It is ironic that the Nov. 12 issue of The Daily Star carried a story on Page 2 that the city is considering charging fees for recreation programs and paying the YMCA $65,000 for programming, staff and supplies, and on Page 3 a column by Cary Brunswick describes how poverty can affect the outcome of test scores for our youth.
Academic, social and physical skills are necessary for all youth, to varying degrees. We want children to learn to read, be a participating member of society and to function physically to the best of their ability. To help offset budget costs, the city is considering charging children for youth activities, primarily swimming lessons, by privatizing parts of the city recreation program.
This raises two areas of concern. Is it necessary to privatize portions of services that are normally provided by the city and how will the charge affect children? This may be a slippery slope with the beginning of privatization, starting with one service area and then leading to another, with the city slowly losing control of programs.
Second, with the poverty rate of Oneonta children at 22 percent, a fifth of local children may not be able to participate. Swimming may be considered a recreation by some, but teaching a child a needed lifelong skill falls in the area of survival.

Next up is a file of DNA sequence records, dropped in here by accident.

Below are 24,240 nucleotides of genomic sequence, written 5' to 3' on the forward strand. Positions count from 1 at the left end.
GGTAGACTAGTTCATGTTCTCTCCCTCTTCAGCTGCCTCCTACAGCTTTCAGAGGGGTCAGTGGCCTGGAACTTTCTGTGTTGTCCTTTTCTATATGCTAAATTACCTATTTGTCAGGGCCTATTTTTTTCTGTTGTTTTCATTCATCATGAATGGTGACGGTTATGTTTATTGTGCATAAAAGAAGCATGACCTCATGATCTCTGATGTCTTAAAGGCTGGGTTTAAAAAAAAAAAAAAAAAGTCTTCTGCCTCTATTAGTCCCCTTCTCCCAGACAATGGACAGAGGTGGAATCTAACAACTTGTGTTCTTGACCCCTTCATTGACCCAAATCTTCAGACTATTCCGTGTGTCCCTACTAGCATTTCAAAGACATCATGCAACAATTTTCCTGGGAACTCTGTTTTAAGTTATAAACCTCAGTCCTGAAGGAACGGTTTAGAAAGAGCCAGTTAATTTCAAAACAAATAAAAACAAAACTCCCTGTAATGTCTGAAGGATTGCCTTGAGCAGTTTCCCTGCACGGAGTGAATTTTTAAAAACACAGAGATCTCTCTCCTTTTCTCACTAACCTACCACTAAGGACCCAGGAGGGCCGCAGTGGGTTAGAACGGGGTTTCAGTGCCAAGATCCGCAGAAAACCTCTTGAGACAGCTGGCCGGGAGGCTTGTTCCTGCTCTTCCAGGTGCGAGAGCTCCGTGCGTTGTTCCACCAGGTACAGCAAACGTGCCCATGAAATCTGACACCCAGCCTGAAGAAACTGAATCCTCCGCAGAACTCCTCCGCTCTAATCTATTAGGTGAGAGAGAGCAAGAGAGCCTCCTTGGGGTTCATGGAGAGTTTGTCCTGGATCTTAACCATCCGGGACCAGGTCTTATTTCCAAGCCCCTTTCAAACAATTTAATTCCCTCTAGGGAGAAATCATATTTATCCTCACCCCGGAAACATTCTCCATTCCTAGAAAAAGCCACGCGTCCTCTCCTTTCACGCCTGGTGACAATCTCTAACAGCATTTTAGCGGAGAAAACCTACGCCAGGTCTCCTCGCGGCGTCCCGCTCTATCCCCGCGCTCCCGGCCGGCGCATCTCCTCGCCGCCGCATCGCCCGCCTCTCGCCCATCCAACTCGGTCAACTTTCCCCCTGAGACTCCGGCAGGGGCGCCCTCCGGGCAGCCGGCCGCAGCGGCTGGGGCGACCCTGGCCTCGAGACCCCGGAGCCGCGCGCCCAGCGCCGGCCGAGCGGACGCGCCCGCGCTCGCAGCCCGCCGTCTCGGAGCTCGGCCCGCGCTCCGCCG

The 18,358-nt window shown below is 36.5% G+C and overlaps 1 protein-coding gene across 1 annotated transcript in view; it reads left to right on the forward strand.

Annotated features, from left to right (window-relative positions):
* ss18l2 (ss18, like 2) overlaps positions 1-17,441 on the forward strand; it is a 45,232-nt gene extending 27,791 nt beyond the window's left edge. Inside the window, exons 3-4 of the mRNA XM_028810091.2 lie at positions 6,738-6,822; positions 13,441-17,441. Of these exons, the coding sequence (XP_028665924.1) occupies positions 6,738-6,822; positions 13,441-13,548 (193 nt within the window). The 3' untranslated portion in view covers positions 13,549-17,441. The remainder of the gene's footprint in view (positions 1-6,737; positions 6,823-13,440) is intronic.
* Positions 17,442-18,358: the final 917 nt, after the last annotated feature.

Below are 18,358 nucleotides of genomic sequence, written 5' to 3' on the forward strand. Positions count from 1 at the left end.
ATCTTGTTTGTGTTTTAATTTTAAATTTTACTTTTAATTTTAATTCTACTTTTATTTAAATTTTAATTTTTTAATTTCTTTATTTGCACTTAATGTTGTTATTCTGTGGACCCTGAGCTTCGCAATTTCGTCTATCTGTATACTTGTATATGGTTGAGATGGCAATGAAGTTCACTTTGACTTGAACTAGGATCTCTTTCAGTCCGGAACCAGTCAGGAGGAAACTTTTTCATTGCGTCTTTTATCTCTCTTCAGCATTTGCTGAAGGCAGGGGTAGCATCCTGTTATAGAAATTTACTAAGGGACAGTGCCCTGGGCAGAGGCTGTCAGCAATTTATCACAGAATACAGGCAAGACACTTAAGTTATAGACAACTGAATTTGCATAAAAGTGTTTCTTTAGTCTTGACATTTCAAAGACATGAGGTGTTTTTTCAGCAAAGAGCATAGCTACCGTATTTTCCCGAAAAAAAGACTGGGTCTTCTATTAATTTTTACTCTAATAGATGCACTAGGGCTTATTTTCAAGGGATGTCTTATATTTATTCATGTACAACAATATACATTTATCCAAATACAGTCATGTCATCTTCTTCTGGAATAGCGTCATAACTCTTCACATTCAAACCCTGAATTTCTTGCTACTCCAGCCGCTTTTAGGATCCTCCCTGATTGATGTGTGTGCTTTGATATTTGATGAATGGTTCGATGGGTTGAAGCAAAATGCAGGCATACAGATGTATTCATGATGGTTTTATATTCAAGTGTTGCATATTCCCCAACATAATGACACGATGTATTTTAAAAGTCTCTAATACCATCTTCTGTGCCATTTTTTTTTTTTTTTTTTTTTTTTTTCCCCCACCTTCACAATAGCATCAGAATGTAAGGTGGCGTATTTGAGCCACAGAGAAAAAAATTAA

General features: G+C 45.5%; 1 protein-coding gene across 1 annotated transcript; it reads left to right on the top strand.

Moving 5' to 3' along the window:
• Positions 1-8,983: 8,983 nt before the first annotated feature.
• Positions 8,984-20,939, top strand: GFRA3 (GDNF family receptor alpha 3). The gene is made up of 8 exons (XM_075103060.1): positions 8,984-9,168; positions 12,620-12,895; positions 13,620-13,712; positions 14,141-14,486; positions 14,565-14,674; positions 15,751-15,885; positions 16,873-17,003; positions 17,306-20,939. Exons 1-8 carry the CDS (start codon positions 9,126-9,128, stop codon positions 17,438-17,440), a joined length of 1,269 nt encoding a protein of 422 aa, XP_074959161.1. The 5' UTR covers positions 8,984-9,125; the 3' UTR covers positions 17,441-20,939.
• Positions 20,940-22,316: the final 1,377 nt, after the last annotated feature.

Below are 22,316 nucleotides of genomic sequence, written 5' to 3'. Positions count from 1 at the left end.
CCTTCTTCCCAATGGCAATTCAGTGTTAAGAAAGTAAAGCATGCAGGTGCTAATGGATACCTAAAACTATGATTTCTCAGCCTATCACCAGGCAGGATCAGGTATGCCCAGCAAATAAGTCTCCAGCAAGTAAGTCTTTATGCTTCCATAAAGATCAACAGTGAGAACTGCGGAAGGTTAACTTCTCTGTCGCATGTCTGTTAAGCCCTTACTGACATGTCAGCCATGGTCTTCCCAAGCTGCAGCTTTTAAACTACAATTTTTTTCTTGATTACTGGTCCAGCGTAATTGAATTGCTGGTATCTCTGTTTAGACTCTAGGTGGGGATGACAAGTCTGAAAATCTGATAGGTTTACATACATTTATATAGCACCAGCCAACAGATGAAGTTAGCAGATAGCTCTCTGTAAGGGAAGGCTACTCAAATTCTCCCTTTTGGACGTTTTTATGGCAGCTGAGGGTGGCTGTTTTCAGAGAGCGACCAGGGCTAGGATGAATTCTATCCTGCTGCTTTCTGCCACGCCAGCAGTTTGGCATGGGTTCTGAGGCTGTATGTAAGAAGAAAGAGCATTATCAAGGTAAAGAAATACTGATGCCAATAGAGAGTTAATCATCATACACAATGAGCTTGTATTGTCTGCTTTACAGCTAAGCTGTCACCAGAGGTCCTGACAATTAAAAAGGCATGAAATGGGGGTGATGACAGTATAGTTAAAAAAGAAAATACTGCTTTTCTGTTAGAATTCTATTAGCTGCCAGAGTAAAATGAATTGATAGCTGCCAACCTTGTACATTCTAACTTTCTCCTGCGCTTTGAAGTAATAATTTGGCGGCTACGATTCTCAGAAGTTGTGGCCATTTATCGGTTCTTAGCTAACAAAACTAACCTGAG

In the 2012 Parks and Recreation report of pool usage, 149 city children and 158 non-resident children registered for swimming lessons and 271 city children and 287 non-resident children participated in youth programs. If the 158 children registered for swimming lessons paid a $10 fee the city would have received $1,580, and if all children were charged $10 the grand total would have been $3,070. That’s a long way from the cost of $65,000.
In consideration of charging for swimming lessons, the city is also looking at no charge for city children but charging for non-residents. Must we segregate our youth? Children enrolled in The Oneonta School District reside in the city of Oneonta, and various parts of the towns of Laurens, Milford and Davenport. These students go to school, play on teams and interact with each other daily.